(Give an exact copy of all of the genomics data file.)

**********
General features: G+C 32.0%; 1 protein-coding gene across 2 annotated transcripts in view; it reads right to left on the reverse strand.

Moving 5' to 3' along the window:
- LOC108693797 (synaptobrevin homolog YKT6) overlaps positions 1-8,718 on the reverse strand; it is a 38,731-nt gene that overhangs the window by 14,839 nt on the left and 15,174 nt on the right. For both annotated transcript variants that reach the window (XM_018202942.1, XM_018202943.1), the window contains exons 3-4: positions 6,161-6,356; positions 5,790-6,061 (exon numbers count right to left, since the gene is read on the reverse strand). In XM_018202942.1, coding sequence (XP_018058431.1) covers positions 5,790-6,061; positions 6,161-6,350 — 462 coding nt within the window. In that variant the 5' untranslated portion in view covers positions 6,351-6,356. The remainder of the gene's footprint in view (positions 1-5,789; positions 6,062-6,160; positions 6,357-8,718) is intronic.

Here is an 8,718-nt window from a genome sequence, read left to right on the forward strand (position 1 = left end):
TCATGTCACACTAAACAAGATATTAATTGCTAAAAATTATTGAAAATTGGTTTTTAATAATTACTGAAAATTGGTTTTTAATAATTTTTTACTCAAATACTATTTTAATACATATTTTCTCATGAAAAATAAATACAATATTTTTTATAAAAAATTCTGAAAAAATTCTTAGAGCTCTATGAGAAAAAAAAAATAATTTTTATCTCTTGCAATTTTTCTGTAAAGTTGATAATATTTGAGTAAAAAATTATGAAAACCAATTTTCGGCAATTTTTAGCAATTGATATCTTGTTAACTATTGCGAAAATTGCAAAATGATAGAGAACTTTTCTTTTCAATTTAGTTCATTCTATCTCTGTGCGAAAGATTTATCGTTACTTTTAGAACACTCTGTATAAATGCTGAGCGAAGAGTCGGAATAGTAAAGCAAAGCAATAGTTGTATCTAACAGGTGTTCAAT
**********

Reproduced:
General features: G+C 32.0%; 1 protein-coding gene across 2 annotated transcripts in view; it reads right to left on the reverse strand.

Moving 5' to 3' along the window:
- LOC108693797 (synaptobrevin homolog YKT6) overlaps positions 1-8,718 on the reverse strand; it is a 38,731-nt gene that overhangs the window by 14,839 nt on the left and 15,174 nt on the right. For both annotated transcript variants that reach the window (XM_018202942.1, XM_018202943.1), the window contains exons 3-4: positions 6,161-6,356; positions 5,790-6,061 (exon numbers count right to left, since the gene is read on the reverse strand). In XM_018202942.1, coding sequence (XP_018058431.1) covers positions 5,790-6,061; positions 6,161-6,350 — 462 coding nt within the window. In that variant the 5' untranslated portion in view covers positions 6,351-6,356. The remainder of the gene's footprint in view (positions 1-5,789; positions 6,062-6,160; positions 6,357-8,718) is intronic.

Here is an 8,718-nt window from a genome sequence, read left to right on the forward strand (position 1 = left end):
TCATGTCACACTAAACAAGATATTAATTGCTAAAAATTATTGAAAATTGGTTTTTAATAATTACTGAAAATTGGTTTTTAATAATTTTTTACTCAAATACTATTTTAATACATATTTTCTCATGAAAAATAAATACAATATTTTTTATAAAAAATTCTGAAAAAATTCTTAGAGCTCTATGAGAAAAAAAAAATAATTTTTATCTCTTGCAATTTTTCTGTAAAGTTGATAATATTTGAGTAAAAAATTATGAAAACCAATTTTCGGCAATTTTTAGCAATTGATATCTTGTTAACTATTGCGAAAATTGCAAAATGATAGAGAACTTTTCTTTTCAATTTAGTTCATTCTATCTCTGTGCGAAAGATTTATCGTTACTTTTAGAACACTCTGTATAAATGCTGAGCGAAGAGTCGGAATAGTAAAGCAAAGCAATAGTTGTATCTAACAGGTGTTCAAT